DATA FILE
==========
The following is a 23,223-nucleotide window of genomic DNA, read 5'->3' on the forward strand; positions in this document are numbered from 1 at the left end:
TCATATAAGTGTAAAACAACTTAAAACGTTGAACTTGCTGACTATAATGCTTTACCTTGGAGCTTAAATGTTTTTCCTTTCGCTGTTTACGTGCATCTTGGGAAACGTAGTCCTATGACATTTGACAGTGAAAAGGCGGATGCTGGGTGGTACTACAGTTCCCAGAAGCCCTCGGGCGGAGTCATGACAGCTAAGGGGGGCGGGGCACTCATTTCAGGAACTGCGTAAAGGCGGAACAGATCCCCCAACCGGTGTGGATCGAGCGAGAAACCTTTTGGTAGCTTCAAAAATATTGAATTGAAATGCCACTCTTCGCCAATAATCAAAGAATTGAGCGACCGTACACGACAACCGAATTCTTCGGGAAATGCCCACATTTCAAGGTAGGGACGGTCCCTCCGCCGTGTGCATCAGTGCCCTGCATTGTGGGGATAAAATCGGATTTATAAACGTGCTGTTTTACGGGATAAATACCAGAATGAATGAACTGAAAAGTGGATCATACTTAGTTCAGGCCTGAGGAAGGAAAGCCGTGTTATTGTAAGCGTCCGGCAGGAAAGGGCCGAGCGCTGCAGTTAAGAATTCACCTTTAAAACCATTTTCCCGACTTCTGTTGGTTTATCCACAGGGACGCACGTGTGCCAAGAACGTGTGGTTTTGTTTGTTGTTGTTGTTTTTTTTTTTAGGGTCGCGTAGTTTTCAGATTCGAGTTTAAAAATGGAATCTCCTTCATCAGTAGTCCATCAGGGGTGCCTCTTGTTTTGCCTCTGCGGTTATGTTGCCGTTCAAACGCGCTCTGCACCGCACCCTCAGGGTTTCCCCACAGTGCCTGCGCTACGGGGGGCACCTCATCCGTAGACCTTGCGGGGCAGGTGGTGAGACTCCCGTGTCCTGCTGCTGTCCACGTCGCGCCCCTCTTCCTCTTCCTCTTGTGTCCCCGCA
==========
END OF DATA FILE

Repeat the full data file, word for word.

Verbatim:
The following is a 23,223-nucleotide window of genomic DNA, read 5'->3' on the forward strand; positions in this document are numbered from 1 at the left end:
TCATATAAGTGTAAAACAACTTAAAACGTTGAACTTGCTGACTATAATGCTTTACCTTGGAGCTTAAATGTTTTTCCTTTCGCTGTTTACGTGCATCTTGGGAAACGTAGTCCTATGACATTTGACAGTGAAAAGGCGGATGCTGGGTGGTACTACAGTTCCCAGAAGCCCTCGGGCGGAGTCATGACAGCTAAGGGGGGCGGGGCACTCATTTCAGGAACTGCGTAAAGGCGGAACAGATCCCCCAACCGGTGTGGATCGAGCGAGAAACCTTTTGGTAGCTTCAAAAATATTGAATTGAAATGCCACTCTTCGCCAATAATCAAAGAATTGAGCGACCGTACACGACAACCGAATTCTTCGGGAAATGCCCACATTTCAAGGTAGGGACGGTCCCTCCGCCGTGTGCATCAGTGCCCTGCATTGTGGGGATAAAATCGGATTTATAAACGTGCTGTTTTACGGGATAAATACCAGAATGAATGAACTGAAAAGTGGATCATACTTAGTTCAGGCCTGAGGAAGGAAAGCCGTGTTATTGTAAGCGTCCGGCAGGAAAGGGCCGAGCGCTGCAGTTAAGAATTCACCTTTAAAACCATTTTCCCGACTTCTGTTGGTTTATCCACAGGGACGCACGTGTGCCAAGAACGTGTGGTTTTGTTTGTTGTTGTTGTTTTTTTTTTTAGGGTCGCGTAGTTTTCAGATTCGAGTTTAAAAATGGAATCTCCTTCATCAGTAGTCCATCAGGGGTGCCTCTTGTTTTGCCTCTGCGGTTATGTTGCCGTTCAAACGCGCTCTGCACCGCACCCTCAGGGTTTCCCCACAGTGCCTGCGCTACGGGGGGCACCTCATCCGTAGACCTTGCGGGGCAGGTGGTGAGACTCCCGTGTCCTGCTGCTGTCCACGTCGCGCCCCTCTTCCTCTTCCTCTTGTGTCCCCGCA